Buffalo buffalo Buffalo buffalo buffalo buffalo Buffalo buffalo. Look it up, kids. The Buffalo Philharmonic Orchestra can claim the prize for most daring programming at the Spring for Music festival, the yearly summit of lesser known regional orchestras at Carnegie Hall (which will unfortunately end after 2014 due to financing issues). All concerts at the festival are worthwhile for their combination of low price ($25) and high ambition but the Buffalonians are serving especially rare treats with pieces by Giya Kancheli, a living Georgian composer I’m not familiar with, and Glière’s expansive Symphony No. 3.
Recently I caught a screening of Attenberg, a 2010 film that’s part of a new wave of Greek cinema, and was struck by how much it owed to and in fact directly quoted from Antonioni’s Red Desert (compare the very last shot of Attenberg with the very last shot of Red Desert). A subsequent reviewing of Red Desert later I’ve gone very far down the Antonioni rabbit hole again where I’m obsessively rewatching scenes on YouTube. Luckily BAM is just now mounting a cheeky series of films that set off the boo-happy audience at the Cannes film festival, called Booed at Cannes. Among them is Antonioni’s L’eclisse, the last installment of a loosely coupled trilogy that started with L’avventura, starring what may be the most transfixing on-screen couple of the 60s, Alain Delon and Monica Vitti. Antonioni is a master of frame compositions that are severe and beautiful at once which translates best on the big screen, so it’s always worth catching him in a theatre.
For their series Now Arriving, Carnegie Hall invites young musicians to workshops led by great artists that culminate in public performances. This week’s workshop, taught by John Adams and David Robertson, tackles classic American works of the 20th and 21st century, among them inevitably Adams’ own Shaker Loops (on Thursday). Apparently he has not tired of it yet, despite the overexposure, still going strong 35 years after its inception. For example, less than two weeks later it will already be heard at Carnegie Hallagain as part of the Baltimore Symphony’s Spring for Music offering. It was also recently deployed in the Tilda Swinton movie I Am Love in a way I did not anticipate, carrying Swinton, her youthful lover and assorted flora and fauna to a climax in the hills over San Remo (thereby triggering in me great longing to hang out in the hills over some Northern Italian city).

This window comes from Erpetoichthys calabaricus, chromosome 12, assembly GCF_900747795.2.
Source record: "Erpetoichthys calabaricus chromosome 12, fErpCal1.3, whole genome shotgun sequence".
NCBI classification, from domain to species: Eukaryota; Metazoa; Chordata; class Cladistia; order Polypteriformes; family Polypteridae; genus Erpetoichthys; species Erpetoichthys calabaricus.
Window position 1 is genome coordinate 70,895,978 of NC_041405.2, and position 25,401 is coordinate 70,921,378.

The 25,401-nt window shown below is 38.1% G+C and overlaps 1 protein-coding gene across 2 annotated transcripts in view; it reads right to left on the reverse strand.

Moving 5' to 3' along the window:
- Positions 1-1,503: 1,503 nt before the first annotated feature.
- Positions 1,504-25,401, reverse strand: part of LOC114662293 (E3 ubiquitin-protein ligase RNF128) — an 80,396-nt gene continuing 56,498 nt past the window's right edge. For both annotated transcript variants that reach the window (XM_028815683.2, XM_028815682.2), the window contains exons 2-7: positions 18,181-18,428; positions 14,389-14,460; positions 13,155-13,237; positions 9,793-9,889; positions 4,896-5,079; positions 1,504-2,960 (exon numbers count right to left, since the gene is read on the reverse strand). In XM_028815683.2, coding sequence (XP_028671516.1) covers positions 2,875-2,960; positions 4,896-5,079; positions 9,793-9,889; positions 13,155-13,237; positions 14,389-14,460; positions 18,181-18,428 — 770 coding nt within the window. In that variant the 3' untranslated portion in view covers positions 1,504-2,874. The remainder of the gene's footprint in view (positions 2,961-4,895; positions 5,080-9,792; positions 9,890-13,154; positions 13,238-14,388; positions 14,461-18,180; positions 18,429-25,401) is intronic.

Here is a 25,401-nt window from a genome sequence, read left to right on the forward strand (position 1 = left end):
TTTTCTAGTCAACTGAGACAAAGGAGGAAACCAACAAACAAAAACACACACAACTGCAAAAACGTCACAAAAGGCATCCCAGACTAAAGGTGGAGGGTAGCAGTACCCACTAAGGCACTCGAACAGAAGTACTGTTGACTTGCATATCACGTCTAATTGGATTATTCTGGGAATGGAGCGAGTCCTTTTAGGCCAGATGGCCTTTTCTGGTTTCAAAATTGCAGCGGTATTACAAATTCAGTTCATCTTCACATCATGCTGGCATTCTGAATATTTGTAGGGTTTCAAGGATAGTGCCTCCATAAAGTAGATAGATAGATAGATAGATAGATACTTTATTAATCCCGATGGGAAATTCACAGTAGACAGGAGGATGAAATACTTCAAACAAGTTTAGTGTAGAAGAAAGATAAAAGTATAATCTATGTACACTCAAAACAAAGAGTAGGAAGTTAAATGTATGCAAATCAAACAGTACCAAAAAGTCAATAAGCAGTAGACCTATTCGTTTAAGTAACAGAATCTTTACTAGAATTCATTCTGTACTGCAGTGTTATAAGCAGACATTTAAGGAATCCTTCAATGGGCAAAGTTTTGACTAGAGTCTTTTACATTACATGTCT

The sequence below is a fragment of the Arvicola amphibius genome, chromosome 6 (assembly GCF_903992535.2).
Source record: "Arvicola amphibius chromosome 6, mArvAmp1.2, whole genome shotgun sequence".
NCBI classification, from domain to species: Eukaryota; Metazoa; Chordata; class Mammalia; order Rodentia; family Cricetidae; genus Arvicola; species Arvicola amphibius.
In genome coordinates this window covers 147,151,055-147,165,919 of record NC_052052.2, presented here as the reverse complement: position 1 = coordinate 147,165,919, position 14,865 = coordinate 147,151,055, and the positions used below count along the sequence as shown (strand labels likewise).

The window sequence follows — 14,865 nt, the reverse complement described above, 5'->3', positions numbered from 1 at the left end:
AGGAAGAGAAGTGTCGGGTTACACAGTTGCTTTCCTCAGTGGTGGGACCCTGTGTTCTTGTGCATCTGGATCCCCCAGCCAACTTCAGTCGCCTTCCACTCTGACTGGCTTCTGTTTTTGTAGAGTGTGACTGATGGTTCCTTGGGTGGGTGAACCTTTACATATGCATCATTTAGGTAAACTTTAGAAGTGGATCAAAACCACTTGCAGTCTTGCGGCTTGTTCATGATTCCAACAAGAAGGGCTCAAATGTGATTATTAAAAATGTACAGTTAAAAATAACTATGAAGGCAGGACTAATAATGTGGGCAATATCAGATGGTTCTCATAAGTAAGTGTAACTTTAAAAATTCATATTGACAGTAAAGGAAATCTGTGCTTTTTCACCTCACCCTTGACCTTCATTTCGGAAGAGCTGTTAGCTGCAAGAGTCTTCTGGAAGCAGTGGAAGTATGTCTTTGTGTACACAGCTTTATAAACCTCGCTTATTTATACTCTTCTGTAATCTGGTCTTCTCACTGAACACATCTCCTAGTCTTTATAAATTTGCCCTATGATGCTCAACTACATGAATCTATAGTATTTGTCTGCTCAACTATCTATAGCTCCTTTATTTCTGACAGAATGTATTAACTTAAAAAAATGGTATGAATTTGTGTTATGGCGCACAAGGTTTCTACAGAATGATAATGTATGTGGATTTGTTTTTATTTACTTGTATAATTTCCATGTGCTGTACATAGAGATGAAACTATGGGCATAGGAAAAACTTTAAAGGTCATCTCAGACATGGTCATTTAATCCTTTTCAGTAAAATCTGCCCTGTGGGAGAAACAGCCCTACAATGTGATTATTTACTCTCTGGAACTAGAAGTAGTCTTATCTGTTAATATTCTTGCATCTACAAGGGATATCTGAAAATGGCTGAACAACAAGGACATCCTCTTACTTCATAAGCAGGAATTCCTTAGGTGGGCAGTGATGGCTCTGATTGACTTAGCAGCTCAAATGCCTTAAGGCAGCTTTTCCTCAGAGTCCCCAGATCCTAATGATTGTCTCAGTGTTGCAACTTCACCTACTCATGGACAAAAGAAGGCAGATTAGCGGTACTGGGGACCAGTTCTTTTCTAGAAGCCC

(This clip is not safe for work, should your place of work be of the traditionally nipple-phobic American type.)
It’s a week for high-profile chamber ensembles to kick up some dust in low-profile spaces, starting with ACME, a sort of supergroup composed of musicians (notably Nadia Sirota, Caleb Burhans and Timothy Andres) regularly seen in various other formations around town. They are highlighting the largely unsung composer Mieczysław Weinberg and his piano quintet. Weinberg was born in Poland but fled from World War II to Russia as a young man, where he became a close life-long friend of Shostakovich, also featured in the program. With a prodigious output of 17 string quartets, 22 symphonies and 7 operas (says Wikipedia) he sounds like a potential treasure trove for an adventurous music director.
I first became aware of the Paris-based Quatuor Ébène when their truly excellent recording of Debussy, Ravel and Fauré set a new benchmark for French string quartets. The oddity of this week’s high school setting is explained by the fact that they are performing under the umbrella of the Peoples’ Symphony Concerts, dedicated to bringing high-end classical music to cash-strapped New Yorkers. The $13 tickets are indeed super affordable, especially considering that Ébène usually plays in the big league, say Carnegie Hall, where they arescheduled to appear again in February 2014. The program looks so formulaic (Mozart, Schubert, Mendelssohn) that I would normally pass, but they attack Germanic standards with enough of the same undeferential grit as their modern French fare that YouTube commenters regularly accuse them of blasphemy, and that’s a plus in my book.
Last night I caught OKTOPHONIE at the Park Avenue Armory, one of Stockhausen’s signature spatial pieces, here projected from 56 speakers surrounding the audience. As usual, Stockhausen doesn’t know when to stop and the whole thing goes on for too long. But this was all about the experience of sitting in a small circle in the middle of the huge drill hall, everyone dressed in white as if attending a strange cult’s mass.
With a pitstop for a couple of drinks, I made my way over to a part of town I usually avoid. Björk’s Mutual Core video is playing every day in March at 3 minutes before midnight on 15 large screens in Times Square between 42nd and 47th St. This many-headed alien in the home of crass flashy ads and droopy Elmo impersonators was the perfect complement to Stockhausen.
Can music without words have a message? Can it be sarcastic, cynical or secretly defiant? Presuming that it can has become somewhat of a trope in Shostakovich program and liner notes. It’s very easy, maybe too easy, to project the composer’s tense relationship with the Soviet regimes he lived under onto his music, to find veiled acts of rebellion in this or that passage.